I think I am a theatre director because I am a good listener. I love a good story. If you want to tell me a long story let me know. I’m all yours. I will sit with you all day and drink in your words, conjuring visions in my mind. I love rehearsals because I get to live in stories, and make them come true for people to see and hear in performance.
Even when I was little, I loved to hear grown-ups tell stories. I think I liked to listen to stories more than I liked to make my own stories.
I would rather listen to someone tell a story than to share a story myself. I can’t tell a joke. I fail with words. I hear them, I feel them, I see them, but I can’t remember them.
The fact that I am daring to speak any Kiswahili aloud is a minor miracle; I struggle with retaining language, and I need things repeated again and again and again before they are slightly retained. I have cultivated a new daring and joy in attempting to communicate in Kiswahili, and I am having a blast.
After I see a film I can never remember a line of dialogue. I’m not one of those people who can quote films 20 years later. Or even 5 minutes later. But I could tell you minute details about what I saw, about the placement of a hand, or a look, or the way an action made me feel, but I will paraphrase and be inaccurate if I try to capture exact words.
I am a visual learner and thinker. I remember details visually, I learn visually, and as a theatre director I love making work that speaks visually. I have a good sense of direction. If I go somewhere once I can return to that place for the rest of my life after one visit. I drink in visual information. I feel what I see.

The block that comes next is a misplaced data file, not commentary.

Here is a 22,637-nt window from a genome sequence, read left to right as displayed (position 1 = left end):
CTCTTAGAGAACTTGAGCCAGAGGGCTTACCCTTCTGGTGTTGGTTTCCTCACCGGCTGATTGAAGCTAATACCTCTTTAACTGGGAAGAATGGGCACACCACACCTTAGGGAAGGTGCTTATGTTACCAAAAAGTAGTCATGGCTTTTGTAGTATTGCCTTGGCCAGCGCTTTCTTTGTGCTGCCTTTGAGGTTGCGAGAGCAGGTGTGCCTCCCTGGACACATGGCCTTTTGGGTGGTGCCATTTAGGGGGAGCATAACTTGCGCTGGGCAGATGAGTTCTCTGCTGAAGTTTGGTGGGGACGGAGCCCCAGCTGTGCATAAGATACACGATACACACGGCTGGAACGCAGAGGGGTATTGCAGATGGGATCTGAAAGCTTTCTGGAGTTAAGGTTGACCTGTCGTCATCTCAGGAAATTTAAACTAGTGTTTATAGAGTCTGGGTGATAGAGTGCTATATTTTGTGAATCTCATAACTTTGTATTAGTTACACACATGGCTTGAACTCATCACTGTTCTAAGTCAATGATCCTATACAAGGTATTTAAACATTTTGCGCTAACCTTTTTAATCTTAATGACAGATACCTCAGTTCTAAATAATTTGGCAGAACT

In the rehearsal room I would rather say ‘show me what you mean’ than ‘tell me what you mean.’ I understand what I see. I am observant. I listen with my eyes.
Writing an observation, or discovery, or lesson, or memory every day for the past 42 days without fail has been a great exercise in using language, in trying to say what I see, to share through words. It has been a great assignment, as I have not written publicly before.
Thank you for reading my words. I hope they help you see what I see, and feel what I feel, while I am in miraculous Kenya. I am grateful that you are a part of my journey, that you are listening and seeing. Thank you very much. Asante sana.